The petroleum royalty system as envisaged by the Bill could be a lot simpler. It has the standard fare of lower royalty rates for higher risk fields (such as marginal fields, frontier basins and deep offshore), and higher royalty rates for lower risk fields (such as onshore or shallow water). It also has a very low and very competitive suite of royalty rates for natural gas (the highest rate being 7.5% for onshore areas). It is fairly obvious that the Government is keen on gas. Where it gets unnecessarily complicated is in the addition of a price-based royalty calculation, charging up to 10% additional royalty in circumstances where the oil price gets to US$150 per barrel. This, in the context of the new normal highlighted earlier, might prove a redundant instrument. And it is particularly interesting to note that this added component is earmarked for the benefit of the Nigerian Sovereign Investment Authority (NSIA).  

The introduction and applicability of a Hydrocarbon Tax appears clear. It will apply to onshore, shallow water, deep offshore, crude oil, condensates and natural gas liquids (NGLs) from associated gas. It will not apply to associated and non-associated gas, condensates and NGLs, and frontier acreage. Our understanding is that this Hydrocarbon Tax would eventually replace the Petroleum Profits Tax. The deep offshore tax rate is the lowest at 5%, and a distinction is made between rates for new licences and rates for existing licences converted to then be subject to this new law. The highest Hydrocarbon tax rate is 42.5%, for existing onshore operations converted under this new law.  

The fiscal system also introduces an additional chargeable tax, which appears confusing. It provides for an additional chargeable tax to be payable in certain circumstances, but the conditions for calculating the tax liability can be better framed.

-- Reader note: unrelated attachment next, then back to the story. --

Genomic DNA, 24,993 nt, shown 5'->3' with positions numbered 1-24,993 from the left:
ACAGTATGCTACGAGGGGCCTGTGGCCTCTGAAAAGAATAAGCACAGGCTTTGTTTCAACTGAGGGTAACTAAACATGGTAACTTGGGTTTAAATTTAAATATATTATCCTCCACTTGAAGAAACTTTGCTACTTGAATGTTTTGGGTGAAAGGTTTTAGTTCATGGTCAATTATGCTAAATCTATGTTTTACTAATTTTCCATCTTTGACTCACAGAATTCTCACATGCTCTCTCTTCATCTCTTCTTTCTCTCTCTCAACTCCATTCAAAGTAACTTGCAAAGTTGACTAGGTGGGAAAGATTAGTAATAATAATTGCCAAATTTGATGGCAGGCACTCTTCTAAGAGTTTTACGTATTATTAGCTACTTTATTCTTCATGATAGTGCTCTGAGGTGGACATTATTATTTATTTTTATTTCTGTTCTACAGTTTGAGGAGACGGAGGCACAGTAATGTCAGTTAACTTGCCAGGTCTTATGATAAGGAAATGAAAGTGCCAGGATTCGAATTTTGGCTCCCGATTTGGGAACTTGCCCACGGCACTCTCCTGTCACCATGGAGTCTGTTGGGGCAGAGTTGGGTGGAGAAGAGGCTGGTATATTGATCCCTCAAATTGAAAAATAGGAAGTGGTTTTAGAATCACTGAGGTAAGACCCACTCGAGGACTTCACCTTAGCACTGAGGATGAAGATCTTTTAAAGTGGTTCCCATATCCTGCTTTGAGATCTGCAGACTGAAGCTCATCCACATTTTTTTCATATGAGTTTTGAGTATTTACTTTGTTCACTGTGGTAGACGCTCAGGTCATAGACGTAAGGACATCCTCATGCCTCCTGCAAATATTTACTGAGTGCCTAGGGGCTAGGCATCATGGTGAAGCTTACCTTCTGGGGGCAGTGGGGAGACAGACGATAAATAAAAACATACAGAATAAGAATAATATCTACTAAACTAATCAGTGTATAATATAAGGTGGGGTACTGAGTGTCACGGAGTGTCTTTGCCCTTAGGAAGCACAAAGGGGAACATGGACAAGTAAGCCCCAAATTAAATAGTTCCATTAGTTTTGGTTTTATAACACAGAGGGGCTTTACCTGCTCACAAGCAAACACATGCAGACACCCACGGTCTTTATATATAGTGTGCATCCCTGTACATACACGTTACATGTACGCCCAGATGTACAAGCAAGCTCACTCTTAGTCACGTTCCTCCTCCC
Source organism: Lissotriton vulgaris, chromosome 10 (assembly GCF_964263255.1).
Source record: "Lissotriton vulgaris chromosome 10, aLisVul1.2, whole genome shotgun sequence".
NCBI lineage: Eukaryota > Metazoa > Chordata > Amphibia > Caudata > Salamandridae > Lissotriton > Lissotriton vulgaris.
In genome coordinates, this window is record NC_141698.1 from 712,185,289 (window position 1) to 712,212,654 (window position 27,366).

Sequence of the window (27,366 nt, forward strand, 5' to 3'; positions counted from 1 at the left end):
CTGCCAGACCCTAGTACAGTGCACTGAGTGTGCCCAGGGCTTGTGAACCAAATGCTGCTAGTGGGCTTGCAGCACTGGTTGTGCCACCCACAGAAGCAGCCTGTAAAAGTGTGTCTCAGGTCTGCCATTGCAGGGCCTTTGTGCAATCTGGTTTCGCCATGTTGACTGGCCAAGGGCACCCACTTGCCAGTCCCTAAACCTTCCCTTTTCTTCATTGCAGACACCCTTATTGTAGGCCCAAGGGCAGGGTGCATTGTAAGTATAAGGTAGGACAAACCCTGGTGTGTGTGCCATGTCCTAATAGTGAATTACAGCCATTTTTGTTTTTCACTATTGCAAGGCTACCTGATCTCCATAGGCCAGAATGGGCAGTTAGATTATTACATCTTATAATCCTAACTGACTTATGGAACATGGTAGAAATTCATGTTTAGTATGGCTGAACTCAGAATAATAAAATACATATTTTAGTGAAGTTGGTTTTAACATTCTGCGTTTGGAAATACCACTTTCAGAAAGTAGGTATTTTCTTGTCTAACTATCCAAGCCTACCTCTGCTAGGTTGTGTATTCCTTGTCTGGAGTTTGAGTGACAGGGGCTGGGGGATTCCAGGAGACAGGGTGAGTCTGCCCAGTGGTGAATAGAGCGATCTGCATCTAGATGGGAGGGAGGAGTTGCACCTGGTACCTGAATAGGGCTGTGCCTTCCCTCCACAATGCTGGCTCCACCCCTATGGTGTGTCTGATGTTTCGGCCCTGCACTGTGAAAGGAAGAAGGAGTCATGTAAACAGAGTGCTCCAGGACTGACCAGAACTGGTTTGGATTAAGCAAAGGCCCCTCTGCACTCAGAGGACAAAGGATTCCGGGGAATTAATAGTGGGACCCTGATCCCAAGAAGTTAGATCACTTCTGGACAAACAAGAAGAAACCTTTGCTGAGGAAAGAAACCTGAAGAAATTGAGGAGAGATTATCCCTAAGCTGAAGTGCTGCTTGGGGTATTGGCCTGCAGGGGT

The Bill includes a production sharing system, which is straightforward. There are two cost recovery ceilings (70% for new licences and 60% for existing contracts converted under this new law) and six different profit-sharing thresholds based on cumulative oil production per field. The production shares apportioned to the Government based on these thresholds range from 5% if cumulative production is less than or up to 50 million barrels, to 45% if cumulative production is beyond 1.5 billion barrels.  

On initial analysis, the level of fiscal burden imposed by these new instruments can be as high as 90% in the case of converted licences operating onshore, and as low as 22% in the case of converted licences operating deep offshore. For new licences, however, the level of fiscal burden is much lower for onshore operations at around 61% but comparatively higher for deep water operations at about 32%.  

It is important to note that the only significant dedicated fiscal instrument itemised in the Bill for natural gas operations is the royalty. This further underscores what appears to be a clear policy push for expanding natural gas investments.  

The envisaged fiscal framework somewhat achieves its goal of progressivity, but it does not do so through the additional chargeable tax nor does it do so in periods of sustained low oil prices. Instead, it relies on increments from the royalty by price component in order to raise the level of fiscal burden if prices change. That said, the system as envisaged by the Bill provides an incentive to keep costs down: state take reduces when project costs reduce. This is an important reward for achieving cost efficiency.